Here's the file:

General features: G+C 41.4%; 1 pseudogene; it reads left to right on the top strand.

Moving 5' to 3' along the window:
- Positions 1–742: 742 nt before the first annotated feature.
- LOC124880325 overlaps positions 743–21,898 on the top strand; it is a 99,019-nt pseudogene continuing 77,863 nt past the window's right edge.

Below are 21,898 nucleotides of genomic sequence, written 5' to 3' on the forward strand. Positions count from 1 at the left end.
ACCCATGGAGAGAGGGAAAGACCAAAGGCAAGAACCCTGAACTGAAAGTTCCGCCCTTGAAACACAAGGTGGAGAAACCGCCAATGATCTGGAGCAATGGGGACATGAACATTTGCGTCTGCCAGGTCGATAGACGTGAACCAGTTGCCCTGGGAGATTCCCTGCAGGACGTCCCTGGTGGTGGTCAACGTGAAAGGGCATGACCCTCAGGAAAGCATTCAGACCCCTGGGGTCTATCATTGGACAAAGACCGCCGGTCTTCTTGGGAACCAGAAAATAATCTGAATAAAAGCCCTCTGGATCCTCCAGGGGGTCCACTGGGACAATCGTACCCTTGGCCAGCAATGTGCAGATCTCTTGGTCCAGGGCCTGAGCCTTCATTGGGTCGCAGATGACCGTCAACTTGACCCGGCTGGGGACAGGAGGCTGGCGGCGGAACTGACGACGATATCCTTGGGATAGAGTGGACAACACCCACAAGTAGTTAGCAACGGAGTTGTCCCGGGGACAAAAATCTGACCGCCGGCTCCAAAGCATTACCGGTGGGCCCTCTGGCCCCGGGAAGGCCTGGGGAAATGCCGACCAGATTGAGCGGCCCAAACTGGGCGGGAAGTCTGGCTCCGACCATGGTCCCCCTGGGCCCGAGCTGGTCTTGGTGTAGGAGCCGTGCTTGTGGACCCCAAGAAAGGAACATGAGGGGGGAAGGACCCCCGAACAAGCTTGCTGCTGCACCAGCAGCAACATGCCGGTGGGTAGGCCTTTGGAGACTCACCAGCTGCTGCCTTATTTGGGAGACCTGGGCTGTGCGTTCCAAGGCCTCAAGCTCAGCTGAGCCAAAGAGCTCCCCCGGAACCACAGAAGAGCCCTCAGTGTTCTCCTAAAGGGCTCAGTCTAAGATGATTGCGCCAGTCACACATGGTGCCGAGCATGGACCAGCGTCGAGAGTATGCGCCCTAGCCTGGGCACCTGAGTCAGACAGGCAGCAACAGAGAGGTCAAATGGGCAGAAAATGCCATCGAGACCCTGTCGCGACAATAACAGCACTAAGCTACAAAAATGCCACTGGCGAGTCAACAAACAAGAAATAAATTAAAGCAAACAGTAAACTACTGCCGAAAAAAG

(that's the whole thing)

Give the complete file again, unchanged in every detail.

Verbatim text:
General features: G+C 41.4%; 1 pseudogene; it reads left to right on the top strand.

Moving 5' to 3' along the window:
- Positions 1–742: 742 nt before the first annotated feature.
- LOC124880325 overlaps positions 743–21,898 on the top strand; it is a 99,019-nt pseudogene continuing 77,863 nt past the window's right edge.

Below are 21,898 nucleotides of genomic sequence, written 5' to 3' on the forward strand. Positions count from 1 at the left end.
ACCCATGGAGAGAGGGAAAGACCAAAGGCAAGAACCCTGAACTGAAAGTTCCGCCCTTGAAACACAAGGTGGAGAAACCGCCAATGATCTGGAGCAATGGGGACATGAACATTTGCGTCTGCCAGGTCGATAGACGTGAACCAGTTGCCCTGGGAGATTCCCTGCAGGACGTCCCTGGTGGTGGTCAACGTGAAAGGGCATGACCCTCAGGAAAGCATTCAGACCCCTGGGGTCTATCATTGGACAAAGACCGCCGGTCTTCTTGGGAACCAGAAAATAATCTGAATAAAAGCCCTCTGGATCCTCCAGGGGGTCCACTGGGACAATCGTACCCTTGGCCAGCAATGTGCAGATCTCTTGGTCCAGGGCCTGAGCCTTCATTGGGTCGCAGATGACCGTCAACTTGACCCGGCTGGGGACAGGAGGCTGGCGGCGGAACTGACGACGATATCCTTGGGATAGAGTGGACAACACCCACAAGTAGTTAGCAACGGAGTTGTCCCGGGGACAAAAATCTGACCGCCGGCTCCAAAGCATTACCGGTGGGCCCTCTGGCCCCGGGAAGGCCTGGGGAAATGCCGACCAGATTGAGCGGCCCAAACTGGGCGGGAAGTCTGGCTCCGACCATGGTCCCCCTGGGCCCGAGCTGGTCTTGGTGTAGGAGCCGTGCTTGTGGACCCCAAGAAAGGAACATGAGGGGGGAAGGACCCCCGAACAAGCTTGCTGCTGCACCAGCAGCAACATGCCGGTGGGTAGGCCTTTGGAGACTCACCAGCTGCTGCCTTATTTGGGAGACCTGGGCTGTGCGTTCCAAGGCCTCAAGCTCAGCTGAGCCAAAGAGCTCCCCCGGAACCACAGAAGAGCCCTCAGTGTTCTCCTAAAGGGCTCAGTCTAAGATGATTGCGCCAGTCACACATGGTGCCGAGCATGGACCAGCGTCGAGAGTATGCGCCCTAGCCTGGGCACCTGAGTCAGACAGGCAGCAACAGAGAGGTCAAATGGGCAGAAAATGCCATCGAGACCCTGTCGCGACAATAACAGCACTAAGCTACAAAAATGCCACTGGCGAGTCAACAAACAAGAAATAAATTAAAGCAAACAGTAAACTACTGCCGAAAAAAG